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Quantum Measurement and Control

Book Description

The control of individual quantum systems promises a new technology for the 21st century -quantum technology. This book is the first comprehensive treatment of modern quantum measurement and measurement-based quantum control, which are vital elements for realizing quantum technology. Readers are introduced to key experiments and technologies through dozens of recent experiments in cavity QED, quantum optics, mesoscopic electronics, and trapped particles several of which are analysed in detail. Nearly 300 exercises help build understanding, and prepare readers for research in these exciting areas. This important book will interest graduate students and researchers in quantum information, quantum metrology, quantum control and related fields. Novel topics covered include adaptive measurement; realistic detector models; mesoscopic current detection; Markovian, state-based and optimal feedback; and applications to quantum information processing.

Table of Contents

  1. Cover
  2. Half Title
  3. Title Page
  4. Copyright
  5. Dedication
  6. Contents
  7. Preface
  8. 1. Quantum measurement theory
    1. 1.1 Classical measurement theory
    2. 1.2 Quantum measurement theory
    3. 1.3 Representing outcomes as operators
    4. 1.4 Most general formulation of quantum measurements
    5. 1.5 Measuring a single photon
    6. 1.6 Further reading
  9. 2. Quantum parameter estimation
    1. 2.1 Quantum limits to parameter estimation
    2. 2.2 Optimality using Fisher information
    3. 2.3 Examples of BC-optimal parameter estimation
    4. 2.4 Interferometry – other optimality conditions
    5. 2.5 Interferometry – adaptive parameter estimation
    6. 2.6 Experimental results for adaptive phase estimation
    7. 2.7 Quantum state discrimination
    8. 2.8 Further reading
  10. 3. Open quantum systems
    1. 3.1 Introduction
    2. 3.2 The Born–Markov master equation
    3. 3.3 The radiative-damping master equation
    4. 3.4 Irreversibility without the rotating-wave approximation
    5. 3.5 Fermionic reservoirs
    6. 3.6 The Lindblad form and positivity
    7. 3.7 Decoherence and the pointer basis
    8. 3.8 Preferred ensembles
    9. 3.9 Decoherence in a quantum optical system
    10. 3.10 Other examples of decoherence
    11. 3.11 Heisenberg-picture dynamics
    12. 3.12 Further reading
  11. 4. Quantum trajectories
    1. 4.1 Introduction
    2. 4.2 Quantum jumps
    3. 4.3 Photodetection
    4. 4.4 Homodyne detection
    5. 4.5 Heterodyne detection and beyond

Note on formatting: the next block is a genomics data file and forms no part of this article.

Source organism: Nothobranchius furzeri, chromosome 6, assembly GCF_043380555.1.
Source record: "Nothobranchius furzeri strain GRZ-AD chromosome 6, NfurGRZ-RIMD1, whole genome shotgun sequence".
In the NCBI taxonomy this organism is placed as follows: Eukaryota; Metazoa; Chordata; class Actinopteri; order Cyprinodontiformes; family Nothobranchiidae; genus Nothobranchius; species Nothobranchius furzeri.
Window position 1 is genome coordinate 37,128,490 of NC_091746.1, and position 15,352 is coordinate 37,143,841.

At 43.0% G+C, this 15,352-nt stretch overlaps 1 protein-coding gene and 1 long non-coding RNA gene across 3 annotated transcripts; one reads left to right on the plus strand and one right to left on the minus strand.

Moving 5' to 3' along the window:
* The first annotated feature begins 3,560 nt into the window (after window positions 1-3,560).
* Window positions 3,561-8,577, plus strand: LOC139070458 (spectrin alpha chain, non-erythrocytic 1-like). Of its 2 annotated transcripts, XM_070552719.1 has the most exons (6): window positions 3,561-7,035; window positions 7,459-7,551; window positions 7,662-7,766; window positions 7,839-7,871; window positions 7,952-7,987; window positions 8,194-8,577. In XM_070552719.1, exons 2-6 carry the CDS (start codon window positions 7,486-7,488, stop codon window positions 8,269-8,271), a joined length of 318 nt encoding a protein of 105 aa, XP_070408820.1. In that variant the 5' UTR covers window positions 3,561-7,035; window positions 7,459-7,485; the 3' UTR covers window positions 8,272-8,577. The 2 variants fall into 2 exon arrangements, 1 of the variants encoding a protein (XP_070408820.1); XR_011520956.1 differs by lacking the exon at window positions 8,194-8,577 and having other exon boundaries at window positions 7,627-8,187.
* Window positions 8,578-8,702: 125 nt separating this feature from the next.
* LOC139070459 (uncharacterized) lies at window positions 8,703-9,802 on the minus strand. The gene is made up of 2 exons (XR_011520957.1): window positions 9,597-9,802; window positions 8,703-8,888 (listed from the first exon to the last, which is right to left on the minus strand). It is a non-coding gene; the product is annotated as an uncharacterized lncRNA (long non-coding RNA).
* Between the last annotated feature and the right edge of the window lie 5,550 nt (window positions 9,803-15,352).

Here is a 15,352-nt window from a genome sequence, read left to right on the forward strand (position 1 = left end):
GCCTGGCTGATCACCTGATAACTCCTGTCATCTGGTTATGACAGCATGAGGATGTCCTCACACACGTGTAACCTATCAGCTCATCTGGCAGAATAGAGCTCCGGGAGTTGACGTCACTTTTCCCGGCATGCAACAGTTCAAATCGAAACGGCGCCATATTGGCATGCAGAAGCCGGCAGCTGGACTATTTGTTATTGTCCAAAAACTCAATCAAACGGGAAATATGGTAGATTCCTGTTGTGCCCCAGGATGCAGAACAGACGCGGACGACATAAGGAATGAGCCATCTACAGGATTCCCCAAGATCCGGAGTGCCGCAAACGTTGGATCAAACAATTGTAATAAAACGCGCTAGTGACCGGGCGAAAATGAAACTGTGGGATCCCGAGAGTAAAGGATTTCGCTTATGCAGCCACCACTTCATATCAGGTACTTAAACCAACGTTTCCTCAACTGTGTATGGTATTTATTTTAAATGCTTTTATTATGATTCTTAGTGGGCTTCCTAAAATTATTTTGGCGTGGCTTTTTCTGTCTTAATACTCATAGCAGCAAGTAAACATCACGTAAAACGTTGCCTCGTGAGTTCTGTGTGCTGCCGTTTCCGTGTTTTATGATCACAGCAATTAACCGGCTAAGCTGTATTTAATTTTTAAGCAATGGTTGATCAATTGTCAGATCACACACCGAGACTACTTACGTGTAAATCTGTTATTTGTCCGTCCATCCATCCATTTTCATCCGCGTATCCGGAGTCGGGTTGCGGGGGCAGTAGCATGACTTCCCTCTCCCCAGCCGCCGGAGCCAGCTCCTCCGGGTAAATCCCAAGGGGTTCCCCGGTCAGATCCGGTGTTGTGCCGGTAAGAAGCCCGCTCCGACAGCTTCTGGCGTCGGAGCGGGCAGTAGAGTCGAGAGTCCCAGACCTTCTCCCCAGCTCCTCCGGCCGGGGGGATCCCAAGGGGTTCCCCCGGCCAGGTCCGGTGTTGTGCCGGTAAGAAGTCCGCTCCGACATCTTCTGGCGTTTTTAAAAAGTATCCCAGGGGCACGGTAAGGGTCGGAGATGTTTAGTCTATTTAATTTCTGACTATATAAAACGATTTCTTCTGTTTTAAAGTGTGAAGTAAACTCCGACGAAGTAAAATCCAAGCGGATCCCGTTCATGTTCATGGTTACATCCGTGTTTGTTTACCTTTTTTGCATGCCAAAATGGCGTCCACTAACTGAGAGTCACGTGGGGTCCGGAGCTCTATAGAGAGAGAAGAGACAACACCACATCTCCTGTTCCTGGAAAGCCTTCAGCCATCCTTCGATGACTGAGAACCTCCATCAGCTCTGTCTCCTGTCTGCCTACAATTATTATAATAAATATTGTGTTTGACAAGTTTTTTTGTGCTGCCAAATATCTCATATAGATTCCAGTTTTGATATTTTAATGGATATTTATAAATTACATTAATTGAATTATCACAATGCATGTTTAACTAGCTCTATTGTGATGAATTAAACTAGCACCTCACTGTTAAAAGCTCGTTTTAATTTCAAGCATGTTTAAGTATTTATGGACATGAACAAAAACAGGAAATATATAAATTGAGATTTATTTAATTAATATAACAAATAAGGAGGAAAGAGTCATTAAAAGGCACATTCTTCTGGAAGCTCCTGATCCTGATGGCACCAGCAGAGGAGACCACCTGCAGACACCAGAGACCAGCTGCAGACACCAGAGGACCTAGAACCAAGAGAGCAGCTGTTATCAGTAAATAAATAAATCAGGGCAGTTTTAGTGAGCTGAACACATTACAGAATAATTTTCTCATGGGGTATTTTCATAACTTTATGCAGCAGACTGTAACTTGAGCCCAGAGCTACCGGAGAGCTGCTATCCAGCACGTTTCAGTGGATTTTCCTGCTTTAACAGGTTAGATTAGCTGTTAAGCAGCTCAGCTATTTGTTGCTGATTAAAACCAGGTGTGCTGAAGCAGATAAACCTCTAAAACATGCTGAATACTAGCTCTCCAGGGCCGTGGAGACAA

6. 4.6 Illustration on the Bloch sphere
    7. 4.7 Monitoring in the Heisenberg picture
    8. 4.8 Imperfect detection
    9. 4.9 Continuous measurement in mesoscopic electronics
    10. 4.10 Further reading
  12. 5. Quantum feedback control
    1. 5.1 Introduction
    2. 5.2 Feedback with optical beams using linear optics
    3. 5.3 Feedback with optical beams using nonlinear optics
    4. 5.4 Feedback control of a monitored system
    5. 5.5 Homodyne-mediated feedback control
    6. 5.6 Markovian feedback in a linear system
    7. 5.7 Deterministic spin-squeezing
    8. 5.8 Further reading
  13. 6. State-based quantum feedback control
    1. 6.1 Introduction
    2. 6.2 Freezing a conditional state
    3. 6.3 General classical systems
    4. 6.4 Linear classical systems
    5. 6.5 General quantum systems
    6. 6.6 Linear quantum systems
    7. 6.7 Further reading
  14. 7. Applications to quantum information processing
    1. 7.1 Introduction
    2. 7.2 Quantum teleportation of a qubit
    3. 7.3 Quantum teleportation for continuous variables
    4. 7.4 Errors and error correction
    5. 7.5 Feedback to correct continuously detected errors
    6. 7.6 QEC using continuous feedback
    7. 7.7 Continuous QEC without measurement
    8. 7.8 Linear optical quantum computation
    9. 7.9 Adaptive phase measurement and single-rail LOQC
    10. 7.10 Further reading
  15. Appendix A: Quantum mechanics and phase-space
    1. A.1 Fundamentals of quantum mechanics
    2. A.2 Multipartite systems and entanglement
    3. A.3 Position and momentum
    4. A.4 The harmonic oscillator
    5. A.5 Quasiprobability distributions
  16. Appendix B: Stochastic differential equations
    1. B.1 Gaussian white noise
    2. B.2 Itô stochastic differential calculus
    3. B.3 The Itô–Stratonovich relation
    4. B.4 Solutions to SDEs
    5. B.5 The connection to the Fokker–Planck equation
    6. B.6 More general noise
  17. References
  18. Index